Prior to describing an apparatus, a special construction of an optical fiber system will be explained with reference to FIG. 3, which is particularly suitable for episcopic reproductions. FIG. 1 shows at 107 a section of a plateshaped optical fiber system, having individual fibers 108. 109. Under this optical-fiber system is a sheet 110 of copying material, and, spaced from the top of this optical fiber system, there is an original 111 with pattern 112, 113. In practice, this original is held on a supporting surface, not shown here in detail,

According to the invention, the rays entering the top ends of the fibers obliquely should be restricted to a certain angle in order to avoid lack of definition. The human eye is capable of distinguishing lack of definition below 100 microns. Assuming that the rays passing parallel to the axes of the fibers, and indicated by dotted line arrows 114, 115, are completely free from lack of definition, we obtain a measure of lack of definition in terms of the fraction of a path 116, laterally of the zone defined by the arrows 114, 115.

Normal optical fibers can reflect rays passing therethrough from their Walls any number of times. This is prevented according to the invention at least along a section of the optical fibers, in that the surfaces of the fibers are roughened, e.g., by dipping them into hydrofiuoric acid or exposure to vapors thereof, as shown by the lines 117, 118. In addiiton, the compound 119 (FIG. 2) between the individual fibers is colored black (lightabsorptive). FIG. 2 shows an embodiment with fibers having round cross-section.

In such an embodiment, for example, the fiber 120, with reference to which the following explanation is given, can pass only rays in the zone between the dotted line arrows 114, 115 and from a space, the outer limit of which is indicated by the dash-dot arrow 121. This dash-dot arrow 121 terminates at the original or master at the distance 116 from the dotted line arrow 114. It may be seen that the dash-dot arrow 121 passes through the fiber 120 rectilinearly. Rays incident outside this zone, e.g., along the arrow 122, impinge on the wall of the fiber and are absorbed thereby.

Let it be assumed that the thickness D of the optical fiber system is millimeters. With a permissible lack of definition of lOO t, there results a distance A 250 mm. With a permissible lack of clarity of a, the distance is 50 millimeters; with a permissible lack of definition of 10 it is millimeters.

It may be seen that the distance would also alter in proportion to the thickness of the optical fiber plate. However, the example shows by means of the distance values within the range of the permissible lack of definition that an optical fiber plate or a corresponding strip of 10 mm. thickness is sufficient for producing sharply defined copies in copiers of normally used sizes.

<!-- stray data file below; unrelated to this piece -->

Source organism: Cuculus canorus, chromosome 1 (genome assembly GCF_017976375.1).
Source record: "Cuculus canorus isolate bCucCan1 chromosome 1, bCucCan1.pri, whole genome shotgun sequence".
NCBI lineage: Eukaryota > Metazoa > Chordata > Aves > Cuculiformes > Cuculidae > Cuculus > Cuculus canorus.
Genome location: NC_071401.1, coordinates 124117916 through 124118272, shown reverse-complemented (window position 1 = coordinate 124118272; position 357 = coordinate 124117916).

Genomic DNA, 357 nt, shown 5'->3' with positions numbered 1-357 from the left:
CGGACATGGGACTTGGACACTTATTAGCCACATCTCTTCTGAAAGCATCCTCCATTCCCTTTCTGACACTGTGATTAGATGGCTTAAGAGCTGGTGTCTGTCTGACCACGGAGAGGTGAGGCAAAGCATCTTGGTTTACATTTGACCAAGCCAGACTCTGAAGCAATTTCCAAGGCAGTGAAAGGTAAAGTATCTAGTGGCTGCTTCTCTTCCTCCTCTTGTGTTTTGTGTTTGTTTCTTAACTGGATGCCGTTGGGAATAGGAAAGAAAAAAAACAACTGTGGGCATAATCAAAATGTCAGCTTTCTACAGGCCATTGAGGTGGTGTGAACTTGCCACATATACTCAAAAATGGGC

When in FIG. 1, the fibers of the plate are roughened over their entire length D, FIG. 3 shows an embodiment in which episcopic reproductions can be produced and which can be bent. Here, the original is arranged at 123, while the sheet of copying material passes alongside the end 124 of the optical fiber system shown generally at 125. The means therefor will be described further below.

The individual strip-shaped fibers of the optical fiber system, of which four are shown on an enlarged scale, are roughened in one section 126, or provided with a light-absorbing sheath, as described hereinbefore. In this zone the fibers are straight. In the adjacent zone, up to the end 124, the fibers may be either parallel or nonparallel and bent as required so that, in practice, the original may pass at any desired angle relative to the sheet of copying paper. This is of great importance for the construction of the apparatus. Conveniently, the reflective surfaces of the fibers downstream of the section are silvered in order to improve the conductance of light.

In the following, a preferred embodiment of the apparatus will be described.

FIG. 4 shows only the components necessary for the understanding of the invention. Obviously suitable connecting means are provided. More particularly, also, the drive mechanisms for the continuous illuminating and exposure device have been omitted. The revolving parts rotate as shown by the arrows. Drive means and transmissions for this purpose are well known in the art. The parts of the continuous illuminating device are mounted in side walls extending parallel to the plane of the drawmg.

FIG. 4 shows an electro-photocopying apparatus with continuous exposure and illumination. The upper surface of the housing has a support plate 38 for the original. This support plate extends at 3 over the entire top surface and has orifices through which extend rollers 40, 41. This top has a strip-shaped supporting surface 42, for example with the dimensions of 20 mm. length and 220 mm. in the direction perpendicular to the plane of the drawing. A frame 43 is mounted above the section 39 of the top 38 and contains not only the pressure rollers 44, 45 for the transport rollers 40, 41, but also a contact pressure and transport roller 46 for guiding the original along the surface 42. The roller 46 extends through a slot in a guide plate 47. The path of the original is defined by openings 50, 51 in the frame, within the zone of which there are switches 48, 49.